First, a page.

The Proust Questionnaire, popularized by the French essayist and novelist Marcel Proust, is said to reveal a person’s true nature through a series of probing, soul-searching questions. In the hot seat today: Alicia D. Williams, author of the MG debut, GENESIS BEGINS AGAIN (Atheneum/S&S, 2019).
What is your idea of perfect happiness? No bills. And no debt. Being able to travel when I want, write without burden, and hearing my daughter’s laughter.
What is your greatest fear? Growing old alone. I don’t want to be eighty or ninety without being able to roll over and and greet someone with a sweet, “Good morning, honey.” Well, minus the morning breath. Oh, and I don’t want to not be able to roll over on my own at that age.
What is the trait you most deplore in yourself? Not always speaking my truth. I had no problem saying what was on my mind in my twenties. When I became a single parent, I swallowed a lot of words to make sure that I could provide for my daughter. I hate that because I still sometimes hold back, and it blocks my throat chakra.
Which living person do you most admire? Without a doubt, Michelle Obama. She’s so graceful. So intelligent. And she managed to keep her composure in the midst of evil attacks, while going about living her best life of changing lives and leaving a legacy of kindness.
What is your greatest extravagance? I wish I can say the theater, but since I haven’t seen Hamilton yet I can’t feel good about that one. Buuuutttt… I’ll tell you what my greatest extravagance will be: a blue velvet couch. I already have a whole living room picked out on Pinterest, and it has a beautiful blue velvet couch.
What is your current state of mind? Grateful, but guilty for feeling overwhelmed. My book recently came out and, whew… I’m so grateful for the attention and the love. But I didn’t see it coming. I’m quite a loner and my phone never rings and email is usually full of marketing subscriptions; it all changed in a matter of days. And all the while, my students are like, “Yeah, did you grade our tests yet?” and “What are we doing tomorrow?”
What do you consider the most overrated virtue? Prudence. Why do we have to be like anything that sounds like a prude? Besides, I think it’s a term that suggests that women have toned down behavior, but maybe that’s only how my family used it.
On what occasion do you lie? If I admit this, then the secret will be out, right? Okay, here goes. I’m a private person, so when I don’t want folks knowing all of my business then, yeah, those are the occasions. Can we just agree to label it, “withholding the truth”?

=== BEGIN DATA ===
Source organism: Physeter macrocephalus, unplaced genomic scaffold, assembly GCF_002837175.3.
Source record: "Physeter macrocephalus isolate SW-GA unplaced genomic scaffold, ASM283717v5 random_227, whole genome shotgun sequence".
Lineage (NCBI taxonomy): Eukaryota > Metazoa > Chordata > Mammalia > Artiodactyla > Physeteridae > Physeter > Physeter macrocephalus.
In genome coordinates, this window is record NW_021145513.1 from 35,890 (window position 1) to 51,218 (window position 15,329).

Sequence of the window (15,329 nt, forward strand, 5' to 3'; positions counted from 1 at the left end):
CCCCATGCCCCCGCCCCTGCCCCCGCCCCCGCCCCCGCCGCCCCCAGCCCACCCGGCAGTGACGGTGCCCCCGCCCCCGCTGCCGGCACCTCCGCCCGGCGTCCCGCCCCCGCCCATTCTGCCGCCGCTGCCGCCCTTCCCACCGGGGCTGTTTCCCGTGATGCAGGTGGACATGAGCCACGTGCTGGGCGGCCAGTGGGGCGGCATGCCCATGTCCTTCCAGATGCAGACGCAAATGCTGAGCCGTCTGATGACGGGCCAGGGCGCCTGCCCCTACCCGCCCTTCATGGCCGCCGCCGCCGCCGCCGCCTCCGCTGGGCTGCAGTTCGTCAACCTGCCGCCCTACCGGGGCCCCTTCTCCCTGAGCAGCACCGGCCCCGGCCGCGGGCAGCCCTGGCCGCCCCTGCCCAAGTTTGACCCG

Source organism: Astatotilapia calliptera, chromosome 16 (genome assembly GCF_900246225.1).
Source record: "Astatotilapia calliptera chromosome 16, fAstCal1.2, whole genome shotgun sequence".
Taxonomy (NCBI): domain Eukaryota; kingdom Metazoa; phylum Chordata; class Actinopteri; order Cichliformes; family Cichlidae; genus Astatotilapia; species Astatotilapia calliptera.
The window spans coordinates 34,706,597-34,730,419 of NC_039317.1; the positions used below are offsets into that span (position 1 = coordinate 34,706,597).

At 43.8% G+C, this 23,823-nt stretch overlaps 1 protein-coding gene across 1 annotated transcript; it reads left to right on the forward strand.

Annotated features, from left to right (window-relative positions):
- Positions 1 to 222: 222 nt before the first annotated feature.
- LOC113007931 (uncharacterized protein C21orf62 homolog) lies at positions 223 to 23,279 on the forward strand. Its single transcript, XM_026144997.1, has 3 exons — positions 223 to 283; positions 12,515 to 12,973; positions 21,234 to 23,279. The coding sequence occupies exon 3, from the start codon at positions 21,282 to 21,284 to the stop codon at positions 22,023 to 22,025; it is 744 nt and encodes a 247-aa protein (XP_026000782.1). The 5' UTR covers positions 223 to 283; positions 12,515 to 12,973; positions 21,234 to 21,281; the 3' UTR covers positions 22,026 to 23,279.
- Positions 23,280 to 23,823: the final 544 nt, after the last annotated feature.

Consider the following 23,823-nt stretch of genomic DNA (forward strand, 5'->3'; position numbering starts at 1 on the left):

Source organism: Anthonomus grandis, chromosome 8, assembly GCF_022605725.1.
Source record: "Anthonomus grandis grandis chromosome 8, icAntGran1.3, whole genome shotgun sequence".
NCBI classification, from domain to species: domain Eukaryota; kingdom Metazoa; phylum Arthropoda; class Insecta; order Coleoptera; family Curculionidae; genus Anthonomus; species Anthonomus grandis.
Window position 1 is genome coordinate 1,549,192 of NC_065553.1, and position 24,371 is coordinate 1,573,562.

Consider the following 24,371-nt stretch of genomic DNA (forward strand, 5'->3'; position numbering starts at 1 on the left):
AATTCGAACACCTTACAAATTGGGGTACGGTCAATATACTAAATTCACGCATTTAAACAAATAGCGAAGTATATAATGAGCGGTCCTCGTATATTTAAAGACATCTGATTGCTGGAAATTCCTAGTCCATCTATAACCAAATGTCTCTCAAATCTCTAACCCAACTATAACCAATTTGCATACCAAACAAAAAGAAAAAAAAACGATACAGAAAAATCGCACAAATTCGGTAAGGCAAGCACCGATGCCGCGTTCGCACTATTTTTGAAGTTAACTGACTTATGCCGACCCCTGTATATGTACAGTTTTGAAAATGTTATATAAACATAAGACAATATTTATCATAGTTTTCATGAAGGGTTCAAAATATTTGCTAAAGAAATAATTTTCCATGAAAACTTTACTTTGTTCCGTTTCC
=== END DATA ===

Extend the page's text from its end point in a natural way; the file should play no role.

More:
Which words or phrases do you most overuse? Hmm. Wow. Really?
Besides writing which talent would you most like to have? Singing. I don’t know why God refuses to allow me to just flow like Beyoncé. Seriously, Genesis singing in front of the mirror, that’s all me. Even in my twenties, my roomie and I used to give full-blown concerts in our living room. I even performed to sold-out arenas, in my bedroom, throughout my entire pregnancy.
What do you consider your greatest achievement? Becoming a mother. I mean, my daughter is brilliant. Sometimes I stand back and watch her in awe and think to myself, “I did that?” Wow, I’m bad.
If you were to die and come back as a person or a thing, what would it be? A rich lady’s cat.
What is your most treasured possession? My books. Some I’ve had for years, some marked up in the margins, and some still waiting to be read. How would I replace them if something happened, because they aren’t even catalogued? I wouldn’t remember every single title; I just know that I need to possess them.
What do you regard as the lowest depth of misery? Loneliness.
What do you most value in your friends? Humor.
Who are your favorite writers? J. California Cooper. Toni Morrison. Maya Angelou. Edwidge Danticat. Jesmyn Ward.
Who is your hero of fiction? Cassie Logan in Roll of Thunder, Hear My Cry. Any girl who can handle herself in a family of boys, especially during that time period, is a hero. While keeping a “child’s voice,” Cassie still speaks her truth.
Which historical figure do you most identify with? Zora Neale Hurston. She loved folklore, dancing, and telling stories, and so do I.
What is your motto? “Don’t worry about what other people are doing, just worry about what you’re doing.”
ALICIA D. WILLIAMS is a graduate of the MFA program at Hamline University. An oral storyteller in the African-American tradition, she is also a middle-school teacher who lives in Charlotte, North Carolina. Genesis Begins Again is her debut novel. Learn more about Alicia on her website and follow her on Facebook, Instagram, and Twitter.